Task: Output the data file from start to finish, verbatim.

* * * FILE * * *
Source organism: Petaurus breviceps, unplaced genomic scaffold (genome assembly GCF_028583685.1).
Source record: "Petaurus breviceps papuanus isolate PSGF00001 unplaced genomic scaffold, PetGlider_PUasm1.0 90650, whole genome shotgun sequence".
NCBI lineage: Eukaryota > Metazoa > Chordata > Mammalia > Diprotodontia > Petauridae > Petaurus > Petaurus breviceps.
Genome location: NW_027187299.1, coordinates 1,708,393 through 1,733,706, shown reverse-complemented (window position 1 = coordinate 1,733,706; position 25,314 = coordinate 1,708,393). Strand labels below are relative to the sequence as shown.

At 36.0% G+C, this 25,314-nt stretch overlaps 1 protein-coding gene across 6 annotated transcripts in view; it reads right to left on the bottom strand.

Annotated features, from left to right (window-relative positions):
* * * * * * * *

Source organism: Petaurus breviceps, unplaced genomic scaffold (genome assembly GCF_028583685.1).
Source record: "Petaurus breviceps papuanus isolate PSGF00001 unplaced genomic scaffold, PetGlider_PUasm1.0 90650, whole genome shotgun sequence".
NCBI lineage: Eukaryota > Metazoa > Chordata > Mammalia > Diprotodontia > Petauridae > Petaurus > Petaurus breviceps.
Genome location: NW_027187299.1, coordinates 1,708,393 through 1,733,706, shown reverse-complemented (window position 1 = coordinate 1,733,706; position 25,314 = coordinate 1,708,393). Strand labels below are relative to the sequence as shown.

At 36.0% G+C, this 25,314-nt stretch overlaps 1 protein-coding gene across 6 annotated transcripts in view; it reads right to left on the bottom strand.

Annotated features, from left to right (window-relative positions):